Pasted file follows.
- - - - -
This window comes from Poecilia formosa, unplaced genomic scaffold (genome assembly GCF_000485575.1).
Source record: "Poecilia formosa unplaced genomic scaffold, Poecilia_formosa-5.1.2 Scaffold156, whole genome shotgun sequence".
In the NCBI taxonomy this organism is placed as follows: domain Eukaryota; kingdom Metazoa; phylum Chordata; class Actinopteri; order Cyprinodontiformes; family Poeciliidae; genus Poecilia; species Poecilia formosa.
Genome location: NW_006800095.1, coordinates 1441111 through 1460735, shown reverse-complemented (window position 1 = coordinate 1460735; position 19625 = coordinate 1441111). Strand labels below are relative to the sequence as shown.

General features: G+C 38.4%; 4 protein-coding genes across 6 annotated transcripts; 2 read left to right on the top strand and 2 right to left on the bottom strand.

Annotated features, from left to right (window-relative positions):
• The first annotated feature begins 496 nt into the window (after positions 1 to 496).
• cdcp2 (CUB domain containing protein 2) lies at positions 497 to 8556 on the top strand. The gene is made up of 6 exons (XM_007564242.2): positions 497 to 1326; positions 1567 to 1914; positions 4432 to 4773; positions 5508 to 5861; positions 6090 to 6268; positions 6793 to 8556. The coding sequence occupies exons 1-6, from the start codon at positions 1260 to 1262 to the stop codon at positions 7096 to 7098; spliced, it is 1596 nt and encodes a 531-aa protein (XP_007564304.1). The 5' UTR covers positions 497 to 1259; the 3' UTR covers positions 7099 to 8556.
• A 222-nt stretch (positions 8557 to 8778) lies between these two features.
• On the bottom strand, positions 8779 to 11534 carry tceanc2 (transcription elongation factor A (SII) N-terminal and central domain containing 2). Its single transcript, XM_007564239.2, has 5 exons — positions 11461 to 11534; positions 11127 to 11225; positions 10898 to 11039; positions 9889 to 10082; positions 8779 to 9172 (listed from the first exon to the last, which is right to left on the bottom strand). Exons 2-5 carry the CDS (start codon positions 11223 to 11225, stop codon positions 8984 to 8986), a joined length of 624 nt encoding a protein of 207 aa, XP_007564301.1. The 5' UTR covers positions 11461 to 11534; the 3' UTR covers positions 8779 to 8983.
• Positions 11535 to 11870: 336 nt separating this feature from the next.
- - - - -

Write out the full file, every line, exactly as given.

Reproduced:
This window comes from Poecilia formosa, unplaced genomic scaffold (genome assembly GCF_000485575.1).
Source record: "Poecilia formosa unplaced genomic scaffold, Poecilia_formosa-5.1.2 Scaffold156, whole genome shotgun sequence".
In the NCBI taxonomy this organism is placed as follows: domain Eukaryota; kingdom Metazoa; phylum Chordata; class Actinopteri; order Cyprinodontiformes; family Poeciliidae; genus Poecilia; species Poecilia formosa.
Genome location: NW_006800095.1, coordinates 1441111 through 1460735, shown reverse-complemented (window position 1 = coordinate 1460735; position 19625 = coordinate 1441111). Strand labels below are relative to the sequence as shown.

General features: G+C 38.4%; 4 protein-coding genes across 6 annotated transcripts; 2 read left to right on the top strand and 2 right to left on the bottom strand.

Annotated features, from left to right (window-relative positions):
• The first annotated feature begins 496 nt into the window (after positions 1 to 496).
• cdcp2 (CUB domain containing protein 2) lies at positions 497 to 8556 on the top strand. The gene is made up of 6 exons (XM_007564242.2): positions 497 to 1326; positions 1567 to 1914; positions 4432 to 4773; positions 5508 to 5861; positions 6090 to 6268; positions 6793 to 8556. The coding sequence occupies exons 1-6, from the start codon at positions 1260 to 1262 to the stop codon at positions 7096 to 7098; spliced, it is 1596 nt and encodes a 531-aa protein (XP_007564304.1). The 5' UTR covers positions 497 to 1259; the 3' UTR covers positions 7099 to 8556.
• A 222-nt stretch (positions 8557 to 8778) lies between these two features.
• On the bottom strand, positions 8779 to 11534 carry tceanc2 (transcription elongation factor A (SII) N-terminal and central domain containing 2). Its single transcript, XM_007564239.2, has 5 exons — positions 11461 to 11534; positions 11127 to 11225; positions 10898 to 11039; positions 9889 to 10082; positions 8779 to 9172 (listed from the first exon to the last, which is right to left on the bottom strand). Exons 2-5 carry the CDS (start codon positions 11223 to 11225, stop codon positions 8984 to 8986), a joined length of 624 nt encoding a protein of 207 aa, XP_007564301.1. The 5' UTR covers positions 11461 to 11534; the 3' UTR covers positions 8779 to 8983.
• Positions 11535 to 11870: 336 nt separating this feature from the next.